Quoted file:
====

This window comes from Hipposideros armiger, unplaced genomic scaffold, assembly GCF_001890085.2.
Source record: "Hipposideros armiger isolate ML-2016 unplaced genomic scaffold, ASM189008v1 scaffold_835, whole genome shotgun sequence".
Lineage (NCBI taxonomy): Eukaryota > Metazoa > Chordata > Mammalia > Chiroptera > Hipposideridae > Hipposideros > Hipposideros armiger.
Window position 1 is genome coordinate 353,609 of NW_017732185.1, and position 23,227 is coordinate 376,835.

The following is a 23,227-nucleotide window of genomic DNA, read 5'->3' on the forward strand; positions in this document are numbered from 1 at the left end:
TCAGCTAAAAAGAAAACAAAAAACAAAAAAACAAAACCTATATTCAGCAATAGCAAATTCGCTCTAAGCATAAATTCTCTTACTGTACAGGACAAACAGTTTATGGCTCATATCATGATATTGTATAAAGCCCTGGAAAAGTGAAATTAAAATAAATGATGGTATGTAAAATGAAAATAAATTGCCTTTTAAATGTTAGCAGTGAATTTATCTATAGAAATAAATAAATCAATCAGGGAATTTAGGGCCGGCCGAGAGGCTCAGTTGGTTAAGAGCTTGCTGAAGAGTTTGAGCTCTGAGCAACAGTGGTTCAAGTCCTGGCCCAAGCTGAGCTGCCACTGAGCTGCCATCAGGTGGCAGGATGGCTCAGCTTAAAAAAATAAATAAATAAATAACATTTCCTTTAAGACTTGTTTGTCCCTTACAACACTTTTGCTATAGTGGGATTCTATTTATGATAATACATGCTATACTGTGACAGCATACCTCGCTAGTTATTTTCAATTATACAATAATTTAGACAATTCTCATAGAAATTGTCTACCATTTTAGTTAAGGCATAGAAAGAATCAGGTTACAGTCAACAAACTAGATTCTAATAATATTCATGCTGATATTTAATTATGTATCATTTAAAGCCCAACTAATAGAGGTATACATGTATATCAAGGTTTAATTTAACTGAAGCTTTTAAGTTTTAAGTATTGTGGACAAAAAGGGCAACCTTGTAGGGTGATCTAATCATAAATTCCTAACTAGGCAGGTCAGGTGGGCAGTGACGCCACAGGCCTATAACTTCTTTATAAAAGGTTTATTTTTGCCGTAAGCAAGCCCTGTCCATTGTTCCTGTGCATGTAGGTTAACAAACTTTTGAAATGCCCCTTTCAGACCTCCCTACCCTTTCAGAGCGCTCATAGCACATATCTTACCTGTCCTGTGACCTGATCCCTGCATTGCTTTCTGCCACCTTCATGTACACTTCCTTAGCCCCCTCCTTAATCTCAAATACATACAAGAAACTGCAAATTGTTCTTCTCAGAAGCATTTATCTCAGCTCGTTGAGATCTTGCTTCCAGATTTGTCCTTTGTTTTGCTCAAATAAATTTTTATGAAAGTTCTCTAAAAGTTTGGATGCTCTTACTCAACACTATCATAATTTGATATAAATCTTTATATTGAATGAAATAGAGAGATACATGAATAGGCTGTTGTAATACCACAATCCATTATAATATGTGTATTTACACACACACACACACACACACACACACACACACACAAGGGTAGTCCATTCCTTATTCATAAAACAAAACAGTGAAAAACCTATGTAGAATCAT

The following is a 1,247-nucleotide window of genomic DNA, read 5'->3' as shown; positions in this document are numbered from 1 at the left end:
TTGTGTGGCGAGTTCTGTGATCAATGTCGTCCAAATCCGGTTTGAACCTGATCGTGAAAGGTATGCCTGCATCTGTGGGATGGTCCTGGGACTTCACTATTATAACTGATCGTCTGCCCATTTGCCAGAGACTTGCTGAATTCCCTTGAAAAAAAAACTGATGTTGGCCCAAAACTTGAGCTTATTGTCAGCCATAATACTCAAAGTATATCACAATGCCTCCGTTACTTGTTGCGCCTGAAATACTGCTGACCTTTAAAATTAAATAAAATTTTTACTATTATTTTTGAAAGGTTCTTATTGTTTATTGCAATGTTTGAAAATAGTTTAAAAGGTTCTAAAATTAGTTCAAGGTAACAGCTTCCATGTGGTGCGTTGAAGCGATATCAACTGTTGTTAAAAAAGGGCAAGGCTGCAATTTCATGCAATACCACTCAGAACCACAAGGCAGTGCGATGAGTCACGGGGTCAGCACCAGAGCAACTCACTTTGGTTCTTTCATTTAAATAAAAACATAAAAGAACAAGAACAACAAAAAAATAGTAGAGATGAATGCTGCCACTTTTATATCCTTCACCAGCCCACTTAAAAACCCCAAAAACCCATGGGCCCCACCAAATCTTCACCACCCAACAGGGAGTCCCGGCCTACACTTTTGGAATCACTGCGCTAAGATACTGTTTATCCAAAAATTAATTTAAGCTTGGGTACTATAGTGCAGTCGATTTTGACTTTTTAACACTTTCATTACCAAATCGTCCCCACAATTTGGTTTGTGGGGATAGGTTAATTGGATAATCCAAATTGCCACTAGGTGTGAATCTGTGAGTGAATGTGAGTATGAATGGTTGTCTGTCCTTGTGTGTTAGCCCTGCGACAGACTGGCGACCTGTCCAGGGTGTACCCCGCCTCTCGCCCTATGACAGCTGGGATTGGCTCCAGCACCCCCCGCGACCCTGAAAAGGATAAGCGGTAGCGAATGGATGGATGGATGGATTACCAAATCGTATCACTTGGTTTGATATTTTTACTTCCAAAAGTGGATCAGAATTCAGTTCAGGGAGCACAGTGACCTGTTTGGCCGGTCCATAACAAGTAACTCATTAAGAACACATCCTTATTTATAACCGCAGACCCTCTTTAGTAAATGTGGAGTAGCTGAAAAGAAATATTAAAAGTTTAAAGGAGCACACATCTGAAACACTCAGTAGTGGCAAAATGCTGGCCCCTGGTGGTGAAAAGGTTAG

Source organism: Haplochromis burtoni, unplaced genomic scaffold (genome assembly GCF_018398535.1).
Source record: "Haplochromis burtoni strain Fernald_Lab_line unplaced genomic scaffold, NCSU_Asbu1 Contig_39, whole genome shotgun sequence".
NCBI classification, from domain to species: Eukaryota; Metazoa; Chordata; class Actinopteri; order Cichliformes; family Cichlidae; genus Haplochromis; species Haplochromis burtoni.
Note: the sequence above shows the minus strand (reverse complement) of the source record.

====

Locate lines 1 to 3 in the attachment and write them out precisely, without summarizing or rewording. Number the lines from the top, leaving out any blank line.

This window comes from Hipposideros armiger, unplaced genomic scaffold, assembly GCF_001890085.2.
Source record: "Hipposideros armiger isolate ML-2016 unplaced genomic scaffold, ASM189008v1 scaffold_835, whole genome shotgun sequence".
Lineage (NCBI taxonomy): Eukaryota > Metazoa > Chordata > Mammalia > Chiroptera > Hipposideridae > Hipposideros > Hipposideros armiger.